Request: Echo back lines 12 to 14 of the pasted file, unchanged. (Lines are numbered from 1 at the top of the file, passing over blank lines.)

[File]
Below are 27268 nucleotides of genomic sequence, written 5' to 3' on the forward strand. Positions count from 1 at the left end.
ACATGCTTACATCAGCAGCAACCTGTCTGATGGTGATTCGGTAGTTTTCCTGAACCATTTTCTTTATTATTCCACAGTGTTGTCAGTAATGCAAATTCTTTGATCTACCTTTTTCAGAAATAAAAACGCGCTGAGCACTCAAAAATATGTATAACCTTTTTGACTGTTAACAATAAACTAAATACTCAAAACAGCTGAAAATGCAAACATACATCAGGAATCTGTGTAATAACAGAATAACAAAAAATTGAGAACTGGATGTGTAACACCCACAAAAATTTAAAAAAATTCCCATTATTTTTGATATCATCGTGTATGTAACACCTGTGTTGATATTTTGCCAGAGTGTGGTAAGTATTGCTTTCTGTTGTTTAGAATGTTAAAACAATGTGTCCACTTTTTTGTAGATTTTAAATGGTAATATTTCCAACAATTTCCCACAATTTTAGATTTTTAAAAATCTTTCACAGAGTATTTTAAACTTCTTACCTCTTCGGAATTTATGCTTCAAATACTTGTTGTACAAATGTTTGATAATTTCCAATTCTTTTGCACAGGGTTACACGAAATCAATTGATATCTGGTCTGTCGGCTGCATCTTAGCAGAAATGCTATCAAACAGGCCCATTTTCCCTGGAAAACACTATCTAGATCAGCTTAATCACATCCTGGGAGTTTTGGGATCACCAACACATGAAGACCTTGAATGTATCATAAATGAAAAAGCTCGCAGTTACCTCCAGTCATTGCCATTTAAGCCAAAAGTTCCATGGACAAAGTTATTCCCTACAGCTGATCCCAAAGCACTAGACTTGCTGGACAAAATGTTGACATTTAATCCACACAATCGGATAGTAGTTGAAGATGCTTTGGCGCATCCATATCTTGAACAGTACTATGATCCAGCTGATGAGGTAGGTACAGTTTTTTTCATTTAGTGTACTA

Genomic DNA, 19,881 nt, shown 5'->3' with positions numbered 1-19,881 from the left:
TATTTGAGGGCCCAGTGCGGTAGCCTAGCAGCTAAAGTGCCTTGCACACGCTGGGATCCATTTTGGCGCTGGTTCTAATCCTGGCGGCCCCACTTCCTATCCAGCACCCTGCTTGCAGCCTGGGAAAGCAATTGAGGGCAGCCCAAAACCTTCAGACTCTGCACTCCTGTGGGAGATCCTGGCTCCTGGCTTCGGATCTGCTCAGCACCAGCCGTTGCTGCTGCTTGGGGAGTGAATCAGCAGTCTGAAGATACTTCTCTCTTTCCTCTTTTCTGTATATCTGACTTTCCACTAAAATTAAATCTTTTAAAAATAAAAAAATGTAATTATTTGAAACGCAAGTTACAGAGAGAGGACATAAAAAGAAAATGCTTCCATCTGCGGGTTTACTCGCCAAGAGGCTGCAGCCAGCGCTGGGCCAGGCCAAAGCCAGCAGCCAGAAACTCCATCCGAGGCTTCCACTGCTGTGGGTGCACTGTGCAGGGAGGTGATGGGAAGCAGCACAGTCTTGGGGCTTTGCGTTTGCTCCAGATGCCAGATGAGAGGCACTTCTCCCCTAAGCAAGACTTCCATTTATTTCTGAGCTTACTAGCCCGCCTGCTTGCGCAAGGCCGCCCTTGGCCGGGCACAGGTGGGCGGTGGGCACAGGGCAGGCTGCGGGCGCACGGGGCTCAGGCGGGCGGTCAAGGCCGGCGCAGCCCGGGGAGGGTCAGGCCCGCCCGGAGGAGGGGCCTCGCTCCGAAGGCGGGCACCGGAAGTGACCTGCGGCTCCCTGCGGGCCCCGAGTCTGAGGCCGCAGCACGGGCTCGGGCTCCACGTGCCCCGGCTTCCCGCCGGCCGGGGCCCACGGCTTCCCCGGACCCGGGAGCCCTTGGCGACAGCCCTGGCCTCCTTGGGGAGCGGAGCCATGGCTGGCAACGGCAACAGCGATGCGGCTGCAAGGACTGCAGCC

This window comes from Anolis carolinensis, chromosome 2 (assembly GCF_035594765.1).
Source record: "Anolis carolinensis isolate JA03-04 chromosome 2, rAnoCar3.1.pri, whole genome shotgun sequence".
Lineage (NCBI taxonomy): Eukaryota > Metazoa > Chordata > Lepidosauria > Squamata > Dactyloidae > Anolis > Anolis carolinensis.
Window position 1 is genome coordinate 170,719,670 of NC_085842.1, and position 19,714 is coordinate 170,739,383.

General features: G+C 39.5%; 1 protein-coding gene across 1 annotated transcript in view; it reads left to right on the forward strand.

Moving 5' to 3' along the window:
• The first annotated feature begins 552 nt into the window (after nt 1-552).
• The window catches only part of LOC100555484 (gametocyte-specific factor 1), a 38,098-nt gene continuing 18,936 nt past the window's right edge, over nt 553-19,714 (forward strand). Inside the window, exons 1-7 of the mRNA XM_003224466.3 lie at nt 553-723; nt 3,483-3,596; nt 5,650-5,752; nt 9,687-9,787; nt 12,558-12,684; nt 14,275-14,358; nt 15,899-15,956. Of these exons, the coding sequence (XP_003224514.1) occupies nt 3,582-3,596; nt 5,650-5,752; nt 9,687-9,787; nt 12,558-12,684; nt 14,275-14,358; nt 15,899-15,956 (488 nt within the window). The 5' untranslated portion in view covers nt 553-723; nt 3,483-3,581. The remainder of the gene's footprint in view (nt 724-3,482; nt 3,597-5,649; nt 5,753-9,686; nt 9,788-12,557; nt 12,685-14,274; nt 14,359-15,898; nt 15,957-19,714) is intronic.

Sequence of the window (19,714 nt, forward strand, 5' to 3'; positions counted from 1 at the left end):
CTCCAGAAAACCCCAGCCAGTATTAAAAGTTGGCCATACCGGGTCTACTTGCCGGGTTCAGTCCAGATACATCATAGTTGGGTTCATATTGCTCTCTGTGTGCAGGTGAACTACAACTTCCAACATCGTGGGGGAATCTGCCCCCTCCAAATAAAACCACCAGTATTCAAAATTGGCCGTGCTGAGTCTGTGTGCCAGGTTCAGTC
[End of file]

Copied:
• The window catches only part of LOC100555484 (gametocyte-specific factor 1), a 38,098-nt gene continuing 18,936 nt past the window's right edge, over nt 553-19,714 (forward strand). Inside the window, exons 1-7 of the mRNA XM_003224466.3 lie at nt 553-723; nt 3,483-3,596; nt 5,650-5,752; nt 9,687-9,787; nt 12,558-12,684; nt 14,275-14,358; nt 15,899-15,956. Of these exons, the coding sequence (XP_003224514.1) occupies nt 3,582-3,596; nt 5,650-5,752; nt 9,687-9,787; nt 12,558-12,684; nt 14,275-14,358; nt 15,899-15,956 (488 nt within the window). The 5' untranslated portion in view covers nt 553-723; nt 3,483-3,581. The remainder of the gene's footprint in view (nt 724-3,482; nt 3,597-5,649; nt 5,753-9,686; nt 9,788-12,557; nt 12,685-14,274; nt 14,359-15,898; nt 15,957-19,714) is intronic.

Sequence of the window (19,714 nt, forward strand, 5' to 3'; positions counted from 1 at the left end):
CTCCAGAAAACCCCAGCCAGTATTAAAAGTTGGCCATACCGGGTCTACTTGCCGGGTTCAGTCCAGATACATCATAGTTGGGTTCATATTGCTCTCTGTGTGCAGGTGAACTACAACTTCCAACATCGTGGGGGAATCTGCCCCCTCCAAATAAAACCACCAGTATTCAAAATTGGCCGTGCTGAGTCTGTGTGCCAGGTTCAGTC